These are the obvious but unintended consequences of repression directed against an entire population. Similarly (to turn to my second theme), with all attempts – and they’re getting more extreme all the time – to ‘stem the tide’ of refugees/migrants/whatever coming to Europe. You can kill them, jail them, drown them; they’ll keep coming. The humane solution is also the sensible one, and it costs so much less. Who would have imagined five years ago that the whole of northern France (nearly) would be so quickly transformed into, essentially, a police state? Who has the courage to call a halt to the process?

I’m reminded of what Izzy reported from Chios a year ago – and it’s hard to believe things have got better:

‘Tonight there are over 50 people sleeping outside the two camps on Chios. They arrived in the previous days and were all told there was no space. As we have seen several times before they were forced to walk between the two; carrying their children and their bags and an overarching cloud of hopelessness as they were repeatedly told to go back to the other.

Many have received threats of police removing them physically, others are sick, many haven’t eaten properly for days – all are tired and nervous of what comes next.

The situation here is unbearable, it’s of a horrific and catastrophic state I’ve not yet experienced on Chios.

Not even when fascists tried to burn children alive in their tents.

Or when an entire camp was emptied and given nowhere to sleep.

Now we are reaching a time where arrivals to the islands are straining them to a level that they simply cannot accommodate. Official figures for Chios estimate nearly 4000 people on the island which is almost three times over the official capacity. Meanwhile, the EU is pulling funding and the meagre presence of NGOs will be totally gone by the end of July.

But it’s not even this that is bringing the people here to the brink of collapse; it is the dark cloud of knowledge that something big is coming. For a year deportations have been discussed, fences have been constructed, legal systems that were put in place to ensure human rights have been sabotaged and detention centres built.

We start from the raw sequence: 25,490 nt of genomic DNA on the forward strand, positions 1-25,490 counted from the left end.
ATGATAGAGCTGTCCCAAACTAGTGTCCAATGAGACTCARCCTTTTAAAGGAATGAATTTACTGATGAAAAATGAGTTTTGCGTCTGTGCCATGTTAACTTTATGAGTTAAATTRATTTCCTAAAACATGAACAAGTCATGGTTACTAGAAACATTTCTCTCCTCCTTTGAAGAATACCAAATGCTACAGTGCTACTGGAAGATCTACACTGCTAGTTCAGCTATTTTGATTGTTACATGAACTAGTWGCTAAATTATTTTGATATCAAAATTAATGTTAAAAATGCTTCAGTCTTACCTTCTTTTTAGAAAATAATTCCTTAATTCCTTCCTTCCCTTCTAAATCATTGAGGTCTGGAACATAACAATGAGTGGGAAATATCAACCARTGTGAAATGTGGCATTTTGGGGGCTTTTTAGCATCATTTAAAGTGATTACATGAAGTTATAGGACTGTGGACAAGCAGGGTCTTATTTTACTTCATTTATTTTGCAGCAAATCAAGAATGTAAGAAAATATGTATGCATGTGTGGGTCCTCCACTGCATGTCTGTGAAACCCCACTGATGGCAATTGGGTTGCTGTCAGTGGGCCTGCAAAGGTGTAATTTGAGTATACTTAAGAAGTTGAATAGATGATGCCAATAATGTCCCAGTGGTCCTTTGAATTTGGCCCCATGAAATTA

Now many people face huge uncertainty regarding the outcome of their asylum applications. Lawyers contact is minimal in many cases and a system designed to fail is leading to more and more arrests and deportations.

There is space on mainland camps but the islands continue to be used as giant holding cells. A macabre limbo where people wait often close to a year to know if they will either be sent back to Turkey or to a new camp to have their application for asylum in Greece simply considered.

One in three people here have witnessed a suicide in the camp, many have scars all over their own wrists and the mental torture deliberately inflicted through deplorable conditions in the camp and a seemingly neverending asylum process is taking its toll.

In a month there will be no going back.

Many of us on the ground here are failing at putting the daily suffering in front of our eyes into words. It is not from lack of will or fear but from exasperation, from the inability to describe the total despair that surrounds us. For years people have spent time gathering families, belongings and packing their bags – fleeing all that they knew and now they have been imprisoned on the shores of Europe.

To call this a prison is no understatement and by no means embellishment.

Those involved in this crisis have spent months putting photos into the public domain, stories and videos.

Dead children in the sand, smiling families finding solace in the sadness or capsizing boats has failed to create sustained action.

A post from Lesvos in the early days of this crisis was titled:

”The children’s feet are rotting – you have one month or they will all be dead.”

Nearly two years later I assure you, you have one month or many of these people will be deported to unsafe countries; locked in cells with no trial or will have been driven to trauma, despair and mental collapse the average human cannot imagine.

Many people have asked me why we aren’t talking, why we aren’t posting – in all honesty we don’t know what to tell you anymore.

Please just fight, hard and fast. The beginning of the end of this chapter of Europe’s refugee ‘crisis’ is approaching, the arrivals won’t stop and neither will the wars or natural disasters but any ounce of fairness or humanity that was left is about to be utterly extinguished.

If you don’t act the next photos you will see will be of children behind bars; of young people being forced onto boats to Turkey on masse, of more suicides and of faces who still hold traces of shock at what they found here in the pursuit of safety but are utterly resigned to the fact humanity has totally failed.’

 

 

 

 

DAY 245: Lamentations

May 7th, 2018 § 0 comments § permalink

My mind has been running, as minds do run, when it hasn’t been obsessed with royal

wenger

babies or hostile environments or the impending departure of the King of the Emirates- for where ? on the strange work known as the Lamentations of the Prophet Jeremiah, which every day as more populous cities are abandoned and sit lonesome like widows, seems more relevant. Aside from the fact (which only a crossword maniac would pay attention to) that